Labour MPs are told to oppose plan for more organ donors

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Ministers were accused of "control freakery" yesterday after Labour MPs were ordered to vote down an attempt to increase the number of donated organs available for transplant.

Ministers were accused of "control freakery" yesterday after Labour MPs were ordered to vote down an attempt to increase the number of donated organs available for transplant.

Conservatives and Liberal Democrats have offered a free vote on proposals to replace the current system of organ donor cards with an "opt-out" which assumes organs can be used unless a dead person has ruled out donating part of their body. But Labour MPs have been instructed to vote against the measure next week.

Ministers insist that a move to so-called "presumed consent" would not increase the supply of organ donors, arguing that appointing specialist staff to liaise with families of victims is a better way of persuading more people to donate organs.

Evan Harris, a former health spokesman for the Liberal Democrats, proposed the change in an amendment to the Human Tissue Bill, which is due to pass its final stages next week.

Dr Harris, who has promoted a private member's Bill on the issue, condemned the decision in the House of Commons yesterday, saying that many Labour supporters of the change would be forced to vote against their wishes.

Dr Harris told MPs: "This is a true conscience issue. It is a matter of life and death of people who are on transplant waiting lists. Whichever side one is on, there are strongly held views.

"What possible justification can there be for the Government to impose a three-line whip and force scores of people in the Labour Party to go back on how they voted when this came through as a private member's Bill?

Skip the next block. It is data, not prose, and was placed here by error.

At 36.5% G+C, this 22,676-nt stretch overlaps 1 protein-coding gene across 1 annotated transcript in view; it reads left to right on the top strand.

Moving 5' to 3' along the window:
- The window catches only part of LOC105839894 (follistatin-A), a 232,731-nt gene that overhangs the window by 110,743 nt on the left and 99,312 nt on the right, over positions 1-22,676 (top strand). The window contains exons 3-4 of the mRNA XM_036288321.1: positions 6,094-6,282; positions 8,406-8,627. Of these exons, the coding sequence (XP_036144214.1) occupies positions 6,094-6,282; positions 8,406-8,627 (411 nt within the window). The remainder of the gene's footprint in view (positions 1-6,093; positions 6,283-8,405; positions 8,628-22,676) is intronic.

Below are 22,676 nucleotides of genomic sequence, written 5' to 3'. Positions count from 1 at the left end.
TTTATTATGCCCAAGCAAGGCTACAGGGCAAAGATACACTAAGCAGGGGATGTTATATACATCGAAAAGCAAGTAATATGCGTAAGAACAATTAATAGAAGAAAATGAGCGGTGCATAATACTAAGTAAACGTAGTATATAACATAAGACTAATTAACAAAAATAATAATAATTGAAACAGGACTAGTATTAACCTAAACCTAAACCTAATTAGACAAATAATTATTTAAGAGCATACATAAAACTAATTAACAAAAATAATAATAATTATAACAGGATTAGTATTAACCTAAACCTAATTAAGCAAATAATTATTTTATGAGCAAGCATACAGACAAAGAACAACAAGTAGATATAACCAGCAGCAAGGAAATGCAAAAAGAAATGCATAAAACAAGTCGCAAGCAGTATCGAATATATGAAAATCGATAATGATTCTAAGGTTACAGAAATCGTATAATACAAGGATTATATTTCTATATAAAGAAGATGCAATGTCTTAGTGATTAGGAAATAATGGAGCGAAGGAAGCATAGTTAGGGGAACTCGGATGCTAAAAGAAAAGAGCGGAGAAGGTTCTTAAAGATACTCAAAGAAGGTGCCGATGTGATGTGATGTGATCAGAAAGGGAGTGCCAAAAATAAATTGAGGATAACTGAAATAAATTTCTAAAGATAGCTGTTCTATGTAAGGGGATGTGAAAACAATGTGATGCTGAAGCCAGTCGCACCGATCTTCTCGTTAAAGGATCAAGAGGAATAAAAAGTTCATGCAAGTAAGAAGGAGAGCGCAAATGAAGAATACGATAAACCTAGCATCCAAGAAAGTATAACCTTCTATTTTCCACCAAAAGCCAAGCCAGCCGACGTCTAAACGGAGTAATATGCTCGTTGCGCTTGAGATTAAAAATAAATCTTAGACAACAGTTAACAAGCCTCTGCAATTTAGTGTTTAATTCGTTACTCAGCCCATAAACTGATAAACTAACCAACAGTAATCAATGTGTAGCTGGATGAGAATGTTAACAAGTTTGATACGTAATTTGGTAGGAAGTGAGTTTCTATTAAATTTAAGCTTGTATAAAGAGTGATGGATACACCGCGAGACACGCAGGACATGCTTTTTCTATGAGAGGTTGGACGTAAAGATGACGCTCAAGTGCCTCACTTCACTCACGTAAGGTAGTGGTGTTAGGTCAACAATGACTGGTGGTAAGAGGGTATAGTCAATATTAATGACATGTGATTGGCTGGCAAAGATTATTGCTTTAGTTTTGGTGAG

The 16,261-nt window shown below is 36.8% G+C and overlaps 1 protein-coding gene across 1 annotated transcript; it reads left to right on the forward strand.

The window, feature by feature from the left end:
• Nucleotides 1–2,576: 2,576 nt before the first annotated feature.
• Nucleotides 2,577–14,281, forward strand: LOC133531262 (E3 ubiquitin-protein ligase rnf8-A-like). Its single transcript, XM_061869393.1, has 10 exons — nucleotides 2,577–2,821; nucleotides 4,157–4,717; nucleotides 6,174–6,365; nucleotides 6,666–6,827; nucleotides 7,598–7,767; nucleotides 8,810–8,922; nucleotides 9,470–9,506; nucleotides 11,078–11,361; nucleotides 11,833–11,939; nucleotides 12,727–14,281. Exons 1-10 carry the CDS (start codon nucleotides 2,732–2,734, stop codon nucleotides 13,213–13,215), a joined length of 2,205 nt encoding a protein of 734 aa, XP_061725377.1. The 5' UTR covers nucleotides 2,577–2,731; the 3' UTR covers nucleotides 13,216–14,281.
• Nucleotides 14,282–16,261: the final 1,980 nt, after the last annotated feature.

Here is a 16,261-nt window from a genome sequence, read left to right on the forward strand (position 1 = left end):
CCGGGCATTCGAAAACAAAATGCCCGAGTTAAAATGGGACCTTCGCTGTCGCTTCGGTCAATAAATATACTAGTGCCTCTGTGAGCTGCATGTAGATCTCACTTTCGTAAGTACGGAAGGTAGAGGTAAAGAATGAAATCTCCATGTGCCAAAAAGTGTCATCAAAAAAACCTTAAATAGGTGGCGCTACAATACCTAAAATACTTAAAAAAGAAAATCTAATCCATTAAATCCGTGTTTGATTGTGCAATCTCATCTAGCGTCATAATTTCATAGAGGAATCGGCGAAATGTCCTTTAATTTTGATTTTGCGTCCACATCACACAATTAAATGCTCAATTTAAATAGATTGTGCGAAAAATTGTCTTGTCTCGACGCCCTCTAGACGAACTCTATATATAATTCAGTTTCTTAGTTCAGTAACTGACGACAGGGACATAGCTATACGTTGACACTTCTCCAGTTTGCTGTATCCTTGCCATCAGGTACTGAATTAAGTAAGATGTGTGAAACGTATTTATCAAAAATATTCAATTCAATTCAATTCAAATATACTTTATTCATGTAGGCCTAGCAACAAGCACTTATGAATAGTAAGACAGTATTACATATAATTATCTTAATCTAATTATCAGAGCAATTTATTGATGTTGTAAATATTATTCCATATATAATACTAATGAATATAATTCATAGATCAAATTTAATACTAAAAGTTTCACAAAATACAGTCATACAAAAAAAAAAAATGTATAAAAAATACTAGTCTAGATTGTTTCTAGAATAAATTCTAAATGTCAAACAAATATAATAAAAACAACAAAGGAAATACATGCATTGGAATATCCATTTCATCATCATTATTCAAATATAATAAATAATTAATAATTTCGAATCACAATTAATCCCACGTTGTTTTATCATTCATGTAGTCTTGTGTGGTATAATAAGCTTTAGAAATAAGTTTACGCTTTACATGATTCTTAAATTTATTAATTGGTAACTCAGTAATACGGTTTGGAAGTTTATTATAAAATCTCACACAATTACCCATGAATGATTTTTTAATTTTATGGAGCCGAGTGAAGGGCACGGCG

"Is it because the Government is worried about losing the argument, cannot have an argument to make, or is it simple and pure control freakery?"

Peter Hain, the Leader of the Commons, said: "Can I just emphasise that government policy remains that presumed consent has no place in this Bill."

Stephen Pound, Labour MP for Ealing North, revealed that the party's MPs had been told they will be whipped into the "no" lobby on Monday. Mr Pound said: "Last month my 33- year-old brother died. He didn't have an organ donor card, he simply thought he was immortal, like most young people, and it seems to be an absolute tragedy that the potential for saving lives is there and yet we cannot actually put together demand and supply in this way."

He said: "I had a brief discussion with the whips yesterday and it will be a whipped vote. I understand their argument is that there are financial constraints. They are saying we haven't got the money for the infrastructure to deal with it. It is like saying we have got a gold mine but we are not going to do anything because we can't afford a shovel. I think it is frankly ridiculous. It seems to me a crying shame, a tragedy, that the potential for saving lives is there and yet we can't bring together demand and supply. This really is a conscience issue and it shouldn't be a whipped vote."

The Health minister, Rosie Winterton, said: "There is no evidence that a policy of presumed consent increases the number of organs for transplantation."

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